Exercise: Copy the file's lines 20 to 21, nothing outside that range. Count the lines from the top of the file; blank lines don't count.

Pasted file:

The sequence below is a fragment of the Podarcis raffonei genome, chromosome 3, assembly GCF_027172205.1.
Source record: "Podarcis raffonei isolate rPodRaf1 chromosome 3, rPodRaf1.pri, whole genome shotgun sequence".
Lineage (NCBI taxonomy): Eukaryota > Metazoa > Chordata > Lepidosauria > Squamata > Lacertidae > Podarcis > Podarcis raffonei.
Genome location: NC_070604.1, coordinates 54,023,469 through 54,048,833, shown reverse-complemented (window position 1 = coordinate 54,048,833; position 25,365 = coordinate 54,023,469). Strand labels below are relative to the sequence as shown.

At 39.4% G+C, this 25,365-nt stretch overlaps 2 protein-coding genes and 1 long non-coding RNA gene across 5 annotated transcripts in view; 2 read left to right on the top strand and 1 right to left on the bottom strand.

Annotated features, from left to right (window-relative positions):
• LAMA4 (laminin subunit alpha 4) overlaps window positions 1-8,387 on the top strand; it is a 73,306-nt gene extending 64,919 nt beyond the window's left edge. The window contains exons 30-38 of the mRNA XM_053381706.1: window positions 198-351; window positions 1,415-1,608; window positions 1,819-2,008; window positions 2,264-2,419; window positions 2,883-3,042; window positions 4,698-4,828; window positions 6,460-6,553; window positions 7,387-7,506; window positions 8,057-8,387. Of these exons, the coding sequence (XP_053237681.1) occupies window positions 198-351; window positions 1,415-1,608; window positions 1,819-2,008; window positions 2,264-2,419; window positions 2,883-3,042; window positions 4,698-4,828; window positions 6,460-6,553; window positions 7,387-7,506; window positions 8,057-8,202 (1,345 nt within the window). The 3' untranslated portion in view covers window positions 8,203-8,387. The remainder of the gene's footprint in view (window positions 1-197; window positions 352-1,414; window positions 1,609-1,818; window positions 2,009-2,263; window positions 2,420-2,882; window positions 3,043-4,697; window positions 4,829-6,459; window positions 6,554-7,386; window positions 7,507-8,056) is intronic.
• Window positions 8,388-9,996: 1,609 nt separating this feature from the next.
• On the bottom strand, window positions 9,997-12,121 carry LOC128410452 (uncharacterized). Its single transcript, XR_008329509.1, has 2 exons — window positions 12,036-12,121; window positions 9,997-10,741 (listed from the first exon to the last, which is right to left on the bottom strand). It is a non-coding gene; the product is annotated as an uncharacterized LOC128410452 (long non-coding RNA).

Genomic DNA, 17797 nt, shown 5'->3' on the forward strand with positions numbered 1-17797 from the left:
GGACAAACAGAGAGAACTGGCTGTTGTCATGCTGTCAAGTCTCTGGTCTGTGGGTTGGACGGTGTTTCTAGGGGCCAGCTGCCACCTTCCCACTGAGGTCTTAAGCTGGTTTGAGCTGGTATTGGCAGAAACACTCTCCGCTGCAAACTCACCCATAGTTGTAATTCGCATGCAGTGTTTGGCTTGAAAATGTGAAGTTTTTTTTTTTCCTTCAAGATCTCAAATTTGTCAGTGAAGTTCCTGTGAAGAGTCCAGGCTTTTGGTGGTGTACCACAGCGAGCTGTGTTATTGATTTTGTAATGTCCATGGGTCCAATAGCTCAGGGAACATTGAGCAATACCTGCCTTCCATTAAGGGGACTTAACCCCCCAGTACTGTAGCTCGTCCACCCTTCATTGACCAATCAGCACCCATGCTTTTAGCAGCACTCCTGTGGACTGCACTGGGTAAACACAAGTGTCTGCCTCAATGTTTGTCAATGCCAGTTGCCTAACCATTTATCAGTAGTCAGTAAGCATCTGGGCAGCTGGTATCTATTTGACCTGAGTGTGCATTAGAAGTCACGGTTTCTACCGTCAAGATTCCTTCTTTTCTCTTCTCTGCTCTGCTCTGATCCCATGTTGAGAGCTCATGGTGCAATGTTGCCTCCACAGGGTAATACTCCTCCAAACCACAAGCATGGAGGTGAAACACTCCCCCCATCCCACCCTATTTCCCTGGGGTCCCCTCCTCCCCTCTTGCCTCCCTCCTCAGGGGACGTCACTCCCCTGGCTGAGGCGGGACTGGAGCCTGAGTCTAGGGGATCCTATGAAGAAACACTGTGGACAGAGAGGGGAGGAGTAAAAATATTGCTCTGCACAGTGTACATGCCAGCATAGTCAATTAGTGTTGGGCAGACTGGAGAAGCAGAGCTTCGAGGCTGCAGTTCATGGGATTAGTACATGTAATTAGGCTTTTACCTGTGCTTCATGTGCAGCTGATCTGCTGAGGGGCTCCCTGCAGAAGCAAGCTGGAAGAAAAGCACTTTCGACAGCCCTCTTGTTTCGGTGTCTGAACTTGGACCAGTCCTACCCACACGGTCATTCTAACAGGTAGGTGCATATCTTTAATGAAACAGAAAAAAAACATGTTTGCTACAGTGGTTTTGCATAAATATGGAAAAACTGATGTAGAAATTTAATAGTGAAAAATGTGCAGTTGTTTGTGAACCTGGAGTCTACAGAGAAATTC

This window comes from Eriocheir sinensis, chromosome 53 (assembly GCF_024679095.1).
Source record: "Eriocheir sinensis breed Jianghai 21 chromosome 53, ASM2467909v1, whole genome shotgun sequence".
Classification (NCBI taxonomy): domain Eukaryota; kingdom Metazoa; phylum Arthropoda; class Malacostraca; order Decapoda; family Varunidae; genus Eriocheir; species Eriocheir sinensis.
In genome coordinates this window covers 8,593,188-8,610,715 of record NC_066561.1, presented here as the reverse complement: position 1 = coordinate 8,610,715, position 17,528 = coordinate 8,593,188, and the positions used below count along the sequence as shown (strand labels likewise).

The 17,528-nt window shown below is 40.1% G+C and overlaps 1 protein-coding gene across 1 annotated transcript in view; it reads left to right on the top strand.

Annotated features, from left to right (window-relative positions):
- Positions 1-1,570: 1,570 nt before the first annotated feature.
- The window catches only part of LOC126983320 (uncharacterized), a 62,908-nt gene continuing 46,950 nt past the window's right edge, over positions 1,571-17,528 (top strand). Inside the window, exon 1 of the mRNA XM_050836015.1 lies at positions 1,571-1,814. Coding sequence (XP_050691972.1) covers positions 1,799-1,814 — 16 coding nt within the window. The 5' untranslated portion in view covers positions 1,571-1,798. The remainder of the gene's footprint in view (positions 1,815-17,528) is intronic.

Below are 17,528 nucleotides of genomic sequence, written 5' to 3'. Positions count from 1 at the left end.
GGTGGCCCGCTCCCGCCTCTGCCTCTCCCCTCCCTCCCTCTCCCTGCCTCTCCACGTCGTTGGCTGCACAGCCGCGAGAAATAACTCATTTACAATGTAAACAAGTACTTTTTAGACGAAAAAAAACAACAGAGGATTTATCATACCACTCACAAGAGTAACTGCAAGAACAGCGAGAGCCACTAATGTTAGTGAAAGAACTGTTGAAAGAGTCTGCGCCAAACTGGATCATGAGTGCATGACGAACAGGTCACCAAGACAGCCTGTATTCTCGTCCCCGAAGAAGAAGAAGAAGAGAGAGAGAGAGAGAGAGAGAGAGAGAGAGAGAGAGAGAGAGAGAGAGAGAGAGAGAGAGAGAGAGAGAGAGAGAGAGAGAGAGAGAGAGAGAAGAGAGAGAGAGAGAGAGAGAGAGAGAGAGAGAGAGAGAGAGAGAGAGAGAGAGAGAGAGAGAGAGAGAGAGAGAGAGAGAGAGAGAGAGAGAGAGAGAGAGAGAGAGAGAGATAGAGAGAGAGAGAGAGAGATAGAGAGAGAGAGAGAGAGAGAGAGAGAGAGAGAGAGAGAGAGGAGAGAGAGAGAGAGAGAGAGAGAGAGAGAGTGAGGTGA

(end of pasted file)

Below are 17,528 nucleotides of genomic sequence, written 5' to 3'. Positions count from 1 at the left end.
GGTGGCCCGCTCCCGCCTCTGCCTCTCCCCTCCCTCCCTCTCCCTGCCTCTCCACGTCGTTGGCTGCACAGCCGCGAGAAATAACTCATTTACAATGTAAACAAGTACTTTTTAGACGAAAAAAAACAACAGAGGATTTATCATACCACTCACAAGAGTAACTGCAAGAACAGCGAGAGCCACTAATGTTAGTGAAAGAACTGTTGAAAGAGTCTGCGCCAAACTGGATCATGAGTGCATGACGAACAGGTCACCAAGACAGCCTGTATTCTCGTCCCCGAAGAAGAAGAAGAAGAGAGAGAGAGAGAGAGAGAGAGAGAGAGAGAGAGAGAGAGAGAGAGAGAGAGAGAGAGAGAGAGAGAGAGAGAGAGAGAGAGAGAGAGAGAGAAGAGAGAGAGAGAGAGAGAGAGAGAGAGAGAGAGAGAGAGAGAGAGAGAGAGAGAGAGAGAGAGAGAGAGAGAGAGAGAGAGAGAGAGAGAGAGAGAGAGAGAGAGAGAGAGATAGAGAGAGAGAGAGAGAGATAGAGAGAGAGAGAGAGAGAGAGAGAGAGAGAGAGAGAGAGAGGAGAGAGAGAGAGAGAGAGAGAGAGAGAGAGTGAGGTGA